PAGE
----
In light of Janet Weiss’ contentious split from Sleater-Kinney in 2019, it’s difficult to approach the new Quasi album as anything but a declaration of independence from what she said she had become “…a threat to where [Carrie Brownstein and Corin Tucker] wanted [Sleater-Kinney] to go, and who I am, and that felt bad to me.” Weiss always felt like the spark that ignited that band’s creative drive, and without her direct input, their work often felt like a shadow of its past fury. But as sad as it was to see her drift from her former bandmates, her latest album with Sam Coomes under their Quasi moniker, Breaking the Balls of History, restores her percussive velocity and allows her to pull away from any polished veneers and refocuses on the raw experimentalism and punk chaos of her earlier years making music.
Fueled by a freedom not heard since Sleater-Kinney’s 2005’s album The Woods, she reaffirms her position as one of the greatest living drummers working now. Her fills are odd and unexpected, beats coalesce and disappear, and momentum is achieved and discarded without notice. Breaking the Balls of History is Weiss at her most self-assured, and she’s having a hell of a good time. But she’s only half the equation here, as Sam Coomes provides balance to Weiss’ anarchic tempos, providing alternate rhythmic rumblings and a voice wrapped in weary revelations and caustic appraisals of the world around him. When he sings, “Fuck the whole human race, man” on acidic riposte “Back in Your Tree”, the buzzsaw synths, mutated guitar lines, and jackhammer implosions Weiss offers are enough to make you forget that it’s been 10 years since their last record.
At times sounding like a demented reimagining of 60s garage rockers ? and the Mysterians, especially in the way organ is layered and distorted throughout the album, Weiss and Coomes pour all of their personality into these songs. The first words you hear on opener “Last Long Laugh” are “I was a teenage porcupine” and soon thereafter a thunderous rupture of toms and cymbals comes barreling down on you like a runaway freight train. Electronic squiggles and garbled keys provide background texture while Coomes sings of inevitable endings and laughter in the face of death. What comes through is both the individuality of their instincts and the musical camaraderie that they share, a kind of melodic shorthand tuned to their specific wavelengths.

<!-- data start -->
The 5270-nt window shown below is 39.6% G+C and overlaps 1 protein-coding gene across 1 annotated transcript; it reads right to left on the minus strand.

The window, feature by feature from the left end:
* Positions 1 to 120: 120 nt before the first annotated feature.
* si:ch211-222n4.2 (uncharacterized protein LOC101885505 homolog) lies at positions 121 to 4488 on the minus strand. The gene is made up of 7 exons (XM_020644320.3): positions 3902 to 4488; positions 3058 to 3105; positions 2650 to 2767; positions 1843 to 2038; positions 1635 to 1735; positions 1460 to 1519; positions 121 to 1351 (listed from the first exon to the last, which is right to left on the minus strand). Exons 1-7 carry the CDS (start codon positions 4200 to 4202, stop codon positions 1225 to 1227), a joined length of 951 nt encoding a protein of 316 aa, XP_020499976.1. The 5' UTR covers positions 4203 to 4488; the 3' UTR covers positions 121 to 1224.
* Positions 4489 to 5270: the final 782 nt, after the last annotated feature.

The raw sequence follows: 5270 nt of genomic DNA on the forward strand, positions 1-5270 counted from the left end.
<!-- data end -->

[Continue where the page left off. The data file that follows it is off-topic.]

On tracks like “Rotten Wrock”, Weiss just beats the shit out of the drums while Coomes channels the pointed vocal melodies of Kill the Moonlight-era Spoon. Eventually, it all starts to break down, coming apart at the seams and crashing around you as splinters of instruments go whizzing past your face. “Riots & Jokes” is a bluesy psychedelic trip into an alternate reality where The Count Five and The Standells are still making records and gracing the charts. The organ seems to develop a life of its own, running amok as the band attempts to control its ravenous urges. “Gravity” is a bit more linear, less wonky in its approach to their garage rock aesthetics, while “Inbetweenness” is a gauzy bit of celestial distortion, a blurry-eyed awakening that offers far more questions than answers.
On first glance, the one-minute title track might seem like a throwaway tune, just some place they can reinforce their commitment to upending the status quo, but it winds up being an astringent credo that they take to heart. Honestly, it could have been appeared a few more times on the record (maybe an experimental version, an acoustic version, and so on), and it would have functioned wonderfully as interstitial connective tissue.
“Doomscrollers” tends toward topical themes – such as TikTok fame, anti-vaxxers, “Punisher skulls on the back of their rigs”, and virtual classrooms – and while it isn’t the most successful in divining new insight into these ideas, the song is a dynamic collision of strings, frayed guitar riffs, and mashed keys that blur into a whirlwind of honest frustration anchored by two people who just can’t be bothered to put up with people’s shit anymore.
Breaking the Balls of History is a rock record of experimental tastes and bitter sentiment. Weiss and Coomes aren’t languishing as ageing hipsters – they are tearing apart what they see as the decaying structures of the genres in which they’ve worked, adapting the forms to fit their needs and the desires of their collective impulses. This is deconstruction in process. This is necessary reclamation of sound. The music, in all its messy beauty, hits like a sack of bricks to the head. Sometimes the underdog overcomes. Sometimes the losers do win. And sometimes you get to hear two musicians finally release the album they’ve been wanting to make for a very long time. And for now, that’s more than enough to keep me coming back to revel in the tumultuous consequences of Quasi’s ramshackle rock shenanigans.